Unpaid real estate taxes on real property in Mohave County for the 2017 tax year (and prior years) was published beginning January 23, 2019 in The Standard. Investor registration and bidding for the annual Tax Lien Sale began the same day at and continues through the close of the sale on February 8th.

There are several benefits to holding a tax lien sale. Allowing others to pay delinquent taxes through the auction process in exchange for a tax lien relieves all taxpayers countywide of having to make up the difference or suffer reduced services. Because of the competitive bidding process, the property owner often receives a reduced interest rate on delinquent taxes. Lastly, the bidder or investor can earn a higher than market return on investment with a small initial cost per parcel. As you can see, the annual tax lien sale benefits the county, its taxpayers, and investors. [emphasis added]

Last year, my office held a public workshop prior to the Tax Lien Sale. The workshop is archived and available on the County’s YouTube channel ( for viewing. Although we have changed auction providers, the registra-tion and bidding processes are very similar to prior years. Frequently Asked Questions (FAQ) are available on the Treasurer’s Office website ( and a “Practice” demo at which is useful as a resource for questions regarding and how it provides Internet Tax Lien Auction Services.

Keep in mind that a Tax Lien Sale is simply offering at public sale the opportunity for someone else to pay delinquent property taxes on the owner’s behalf in exchange for a lien on the property. It is NOT an outright sale of property. If you are interested in purchasing property outright, a Tax Deed Sale is better suited to your needs. (BOS Tax Deed Sale held by the Clerk of the Board is set for April 8, 2019)

A Tax Deed Sale is the sale of real property by the BOS in the county to the highest bidder for cash. Last Spring, the BOS applied for Treasurer’s Tax Deeds on just over 800 parcels and approved $150,000 in funding to cover the costs of the Tax Deed process. I am proud to report that cost savings measures by my office allowed for deeding these parcels at just a fraction of initial cost estimates (spent approx. 8% or $11,500 of the funding). Even better, owners of 81 parcels chose to redeem (pay all taxes, fees and penalties owing) rather than lose their properties to foreclosure. As a result, over $86,000 was collected in delinquent tax revenue. Keep in mind this is before a single parcel has been presented to the public for sale. Tax deeding of these parcels resulted in administrative savings of several thousand dollars a year. Once all parcels are back on the active tax rolls the County should see additional tax revenue of approximately $70,000 a year.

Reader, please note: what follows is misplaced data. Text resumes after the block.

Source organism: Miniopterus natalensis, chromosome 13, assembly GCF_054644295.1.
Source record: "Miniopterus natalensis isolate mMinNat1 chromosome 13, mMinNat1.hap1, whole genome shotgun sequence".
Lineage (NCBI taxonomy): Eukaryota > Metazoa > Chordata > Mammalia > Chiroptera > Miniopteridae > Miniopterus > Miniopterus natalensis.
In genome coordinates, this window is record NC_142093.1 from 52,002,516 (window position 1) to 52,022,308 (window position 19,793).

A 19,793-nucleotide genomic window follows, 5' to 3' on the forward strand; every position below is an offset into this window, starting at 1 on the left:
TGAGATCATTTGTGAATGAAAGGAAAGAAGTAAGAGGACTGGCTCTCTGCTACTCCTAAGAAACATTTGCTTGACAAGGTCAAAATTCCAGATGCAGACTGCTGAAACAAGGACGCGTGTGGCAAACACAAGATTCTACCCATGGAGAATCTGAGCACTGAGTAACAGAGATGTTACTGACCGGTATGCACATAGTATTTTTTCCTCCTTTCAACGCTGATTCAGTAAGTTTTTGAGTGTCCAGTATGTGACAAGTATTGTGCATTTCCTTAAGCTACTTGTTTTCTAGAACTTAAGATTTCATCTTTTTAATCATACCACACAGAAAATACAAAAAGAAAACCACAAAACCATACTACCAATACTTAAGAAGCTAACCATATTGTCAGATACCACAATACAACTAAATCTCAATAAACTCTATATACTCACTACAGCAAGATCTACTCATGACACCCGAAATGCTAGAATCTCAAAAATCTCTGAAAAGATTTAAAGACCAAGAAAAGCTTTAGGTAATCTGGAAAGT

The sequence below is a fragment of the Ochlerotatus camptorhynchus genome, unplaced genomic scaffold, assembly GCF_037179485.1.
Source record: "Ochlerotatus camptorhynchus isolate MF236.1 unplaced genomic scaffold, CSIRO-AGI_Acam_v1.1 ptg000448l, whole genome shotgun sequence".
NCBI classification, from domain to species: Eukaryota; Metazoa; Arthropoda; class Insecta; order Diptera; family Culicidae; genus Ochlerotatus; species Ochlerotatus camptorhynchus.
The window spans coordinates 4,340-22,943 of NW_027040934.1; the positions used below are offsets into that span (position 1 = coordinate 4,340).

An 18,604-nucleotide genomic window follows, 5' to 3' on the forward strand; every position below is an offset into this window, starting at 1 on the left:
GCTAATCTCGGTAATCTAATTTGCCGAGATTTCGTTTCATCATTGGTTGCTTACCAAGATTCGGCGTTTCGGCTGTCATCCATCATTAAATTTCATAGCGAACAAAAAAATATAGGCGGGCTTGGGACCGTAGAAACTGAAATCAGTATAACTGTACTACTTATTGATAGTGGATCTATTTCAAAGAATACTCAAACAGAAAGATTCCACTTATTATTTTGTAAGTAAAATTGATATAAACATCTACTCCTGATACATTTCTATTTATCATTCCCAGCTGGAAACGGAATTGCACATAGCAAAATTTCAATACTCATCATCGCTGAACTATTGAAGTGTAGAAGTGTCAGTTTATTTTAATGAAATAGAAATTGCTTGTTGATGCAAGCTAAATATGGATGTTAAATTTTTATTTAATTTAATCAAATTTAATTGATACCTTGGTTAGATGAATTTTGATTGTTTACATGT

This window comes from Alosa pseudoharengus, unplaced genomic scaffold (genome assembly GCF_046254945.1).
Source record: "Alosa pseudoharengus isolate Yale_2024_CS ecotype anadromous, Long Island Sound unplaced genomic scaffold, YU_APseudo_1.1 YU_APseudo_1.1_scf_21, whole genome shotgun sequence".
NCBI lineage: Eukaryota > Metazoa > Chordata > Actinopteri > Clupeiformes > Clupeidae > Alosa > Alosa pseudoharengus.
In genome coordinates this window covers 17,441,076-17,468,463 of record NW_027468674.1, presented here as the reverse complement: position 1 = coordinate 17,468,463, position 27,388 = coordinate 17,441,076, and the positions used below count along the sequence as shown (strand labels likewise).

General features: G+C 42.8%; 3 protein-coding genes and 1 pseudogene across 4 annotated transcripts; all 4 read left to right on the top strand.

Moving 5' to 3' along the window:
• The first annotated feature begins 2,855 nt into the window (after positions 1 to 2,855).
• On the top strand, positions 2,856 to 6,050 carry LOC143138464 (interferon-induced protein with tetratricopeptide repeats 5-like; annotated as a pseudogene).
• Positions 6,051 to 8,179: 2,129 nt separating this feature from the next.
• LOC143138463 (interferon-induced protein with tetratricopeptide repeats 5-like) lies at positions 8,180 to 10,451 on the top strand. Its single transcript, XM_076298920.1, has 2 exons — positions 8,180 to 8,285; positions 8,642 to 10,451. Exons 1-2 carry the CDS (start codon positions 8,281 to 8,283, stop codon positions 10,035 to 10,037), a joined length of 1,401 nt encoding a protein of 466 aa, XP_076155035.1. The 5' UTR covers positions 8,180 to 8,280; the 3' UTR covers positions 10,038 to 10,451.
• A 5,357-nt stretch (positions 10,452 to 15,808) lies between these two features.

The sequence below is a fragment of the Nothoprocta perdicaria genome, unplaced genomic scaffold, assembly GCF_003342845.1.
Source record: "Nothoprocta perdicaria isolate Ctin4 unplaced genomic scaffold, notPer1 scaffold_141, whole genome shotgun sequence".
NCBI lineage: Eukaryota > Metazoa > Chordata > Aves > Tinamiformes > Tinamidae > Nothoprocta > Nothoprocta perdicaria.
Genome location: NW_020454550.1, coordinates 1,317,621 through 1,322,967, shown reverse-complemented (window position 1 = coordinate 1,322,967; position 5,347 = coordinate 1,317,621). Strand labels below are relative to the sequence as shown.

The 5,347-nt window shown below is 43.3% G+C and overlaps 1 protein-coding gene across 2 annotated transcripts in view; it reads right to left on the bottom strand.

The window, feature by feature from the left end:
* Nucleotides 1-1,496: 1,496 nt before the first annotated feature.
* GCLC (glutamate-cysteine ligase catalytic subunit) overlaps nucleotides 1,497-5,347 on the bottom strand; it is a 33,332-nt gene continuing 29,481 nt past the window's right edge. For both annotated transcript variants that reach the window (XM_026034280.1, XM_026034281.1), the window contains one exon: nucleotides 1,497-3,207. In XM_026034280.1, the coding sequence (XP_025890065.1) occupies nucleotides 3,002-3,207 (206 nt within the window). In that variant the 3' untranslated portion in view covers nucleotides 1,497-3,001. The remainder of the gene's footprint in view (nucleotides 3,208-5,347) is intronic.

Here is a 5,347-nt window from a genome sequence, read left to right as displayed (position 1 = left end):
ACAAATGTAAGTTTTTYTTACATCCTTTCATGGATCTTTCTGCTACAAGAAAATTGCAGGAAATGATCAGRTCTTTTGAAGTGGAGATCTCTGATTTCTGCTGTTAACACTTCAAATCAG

Due to the fiscal success of this initiative in 2018, the BOS approved an additional 5,000+ parcels for Tax Deed Pro-cessing in 2019. Annual administrative savings upon completion of the 2019 tax deed process will be $15,000. These parcels will be offered at a future Tax Deed Sale resulting in additional tax revenue of approximately $200,000 annually.

Please look forward to next month’s article from the Mohave County Assessor, Jeanne Kentch.